(75) Revised Draft Statute for an International Criminal Court (Annex to the Report of the 1953 Committee on International Criminal Jurisdiction, 27 July-20 Aug. 1953), UN Doc A/2645, 9 GAOR Suppl. No. 12, 23.

(76) Report of the Committee on International Criminal Jurisdiction (n. 74 above), 10. A pro posal was also made to the effect that the court should be competent to decide the civil respon sibility of an accused for the commission of criminal acts and award damages. A state could then be held jointly liable for the payment of damages. Reference was made to the lacuna in the system of war crimes trials after the Second World War in so far as there had been no possibility of obtaining a judicial decision regarding the responsibility of Germany to pay damages to victims, ibid. 11.

(77) Report of the 1953 Committee on International Criminal Jurisdiction (n. 75 above), 13.

(78) The Rome Statute of the International Criminal Court was adopted by the United Nations Diplomatic Conference of Plenipotentiaries on 17 July 1998, A/CONF. 183/9, (1998) 37 ILM 999.

(79) A/CN.4/25, (1950) YrbkILC 2, 253.

(80) Department of State Bulletin, 15 (386), 24 Nov. 1946, 954–7.

(81) A/CN.4/25, (1950) YrbkILC 2, 261. See also the debate in the Commission, ibid. vol. 1, 105–6.

(82) For text of draft see (1954) YrbkILC 2, 151.

(83) A definition of aggression was adopted by a General Assembly consensus resolution in 1974 (Resolution 3314 (XXIX), 14 Dec. 1974).

(84) New Draft Codes were elaborated in 1991 and 1996. For a more complete discussion of the Draft Codes see Chapter 12 below.

(85) GA Resolution 3068(XXVIII), 30 Nov. 1973; repr. in (1974) 13 ILM 50.

(86) GA Resolution 217A(III), 10 Dec. 1948.

(87) UKTS 77 (1969).

(88) GA Resolution 2202A(XXI), 16 Dec. 1966.

(89) GA Resolution 2074(XX), 17 Dec. 1965.

(90) GA Resolution 2391(XXIII), 9 Dec. 1968; (1969) 8 ILM 68.

(91) Report of M. C. Bassiouni to the Ad Hoc Working Group of Experts for the Commission on Human Rights, UN Doc E/CN/4/1426, (1981), reprinted in part as M. C. Bassiouni and D. H. Derby, ‘Final Report on the Establishment of an International Criminal Court for the Imple mentation of the Apartheid Convention and Other Relevant International Instruments’, (1981) 9 Hofstra Law Rev 523.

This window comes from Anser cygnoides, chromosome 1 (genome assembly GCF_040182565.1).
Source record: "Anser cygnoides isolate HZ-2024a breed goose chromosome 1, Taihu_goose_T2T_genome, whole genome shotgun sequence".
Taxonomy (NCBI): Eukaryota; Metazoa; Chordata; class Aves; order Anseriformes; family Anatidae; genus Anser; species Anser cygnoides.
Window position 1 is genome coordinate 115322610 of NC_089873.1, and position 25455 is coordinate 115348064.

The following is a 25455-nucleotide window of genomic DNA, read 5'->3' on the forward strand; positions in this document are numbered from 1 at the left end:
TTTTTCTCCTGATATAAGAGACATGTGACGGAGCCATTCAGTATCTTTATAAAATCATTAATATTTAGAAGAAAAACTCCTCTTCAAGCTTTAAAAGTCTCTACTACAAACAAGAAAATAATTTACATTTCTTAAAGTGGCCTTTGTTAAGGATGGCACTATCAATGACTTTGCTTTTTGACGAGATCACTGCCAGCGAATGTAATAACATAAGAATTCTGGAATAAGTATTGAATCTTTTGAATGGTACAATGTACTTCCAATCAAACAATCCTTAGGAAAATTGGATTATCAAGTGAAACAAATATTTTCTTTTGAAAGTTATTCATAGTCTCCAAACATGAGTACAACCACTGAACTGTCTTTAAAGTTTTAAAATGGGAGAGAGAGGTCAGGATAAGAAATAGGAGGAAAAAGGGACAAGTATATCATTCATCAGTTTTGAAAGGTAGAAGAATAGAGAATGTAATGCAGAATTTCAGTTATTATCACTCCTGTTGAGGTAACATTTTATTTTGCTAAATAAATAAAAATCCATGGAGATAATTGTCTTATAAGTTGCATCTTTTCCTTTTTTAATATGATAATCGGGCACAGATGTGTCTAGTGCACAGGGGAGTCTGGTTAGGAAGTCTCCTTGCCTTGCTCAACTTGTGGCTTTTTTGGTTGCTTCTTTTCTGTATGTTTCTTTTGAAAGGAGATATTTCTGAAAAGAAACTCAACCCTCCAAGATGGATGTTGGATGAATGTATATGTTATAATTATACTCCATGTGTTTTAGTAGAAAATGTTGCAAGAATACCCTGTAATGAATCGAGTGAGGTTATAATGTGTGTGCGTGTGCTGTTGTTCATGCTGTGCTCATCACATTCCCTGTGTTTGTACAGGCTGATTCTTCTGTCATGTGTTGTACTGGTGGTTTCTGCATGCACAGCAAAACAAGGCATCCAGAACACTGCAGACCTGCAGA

(92) Ibid. 540.

(93) Ibid. 548 (emphasis added).

(94) Ibid. 562–3.

(95) See Chapter 12 below, and compare the Draft Code of 1991 with those of 1995 and 1996. Article 7(1)(j) of the Rome Statute of the International Criminal Court, A/CONF. 183/9, recasts the crime of apartheid as a crime against humanity.

(96) See I. Brownlie, Principles of Public International Law, 4th edn. (1990), 432 ff.

(97) A/CN.4/1/Rev. 1, Survey of International Law in Relation to the Work of Codification of the ILC (1949), 57.

(98) See Report on International Responsibility by F. V. Garcia-Amador, A/CN.4/96; (1956) YrbkILC, 2, 173, 176.

(99) Ibid. 182–3. See also the debate in the Commission (General Discussion on State Respon sibility), (1956) YrbkILC 1, 228–48, esp. 239–45.

(101) See further Chapter 12 below, s. 5.

(102) See e.g. speeches by the delegations of the Soviet Union (A/C.6/SR.651, paras. 9–10 and SR. 657, para. 31; A/C.6/SR.717, para. 36); Romania (SR. 653, paras. 9–10); Hungary (SR. 654, paras. 12–13.); see also J. H. H. Weiler, A. Cassese, and M. Spinedi (eds.), Crimes of State: A Critical Analysis of the ILC’s Draft Article 19 on State Responsibility (1989), 12–13.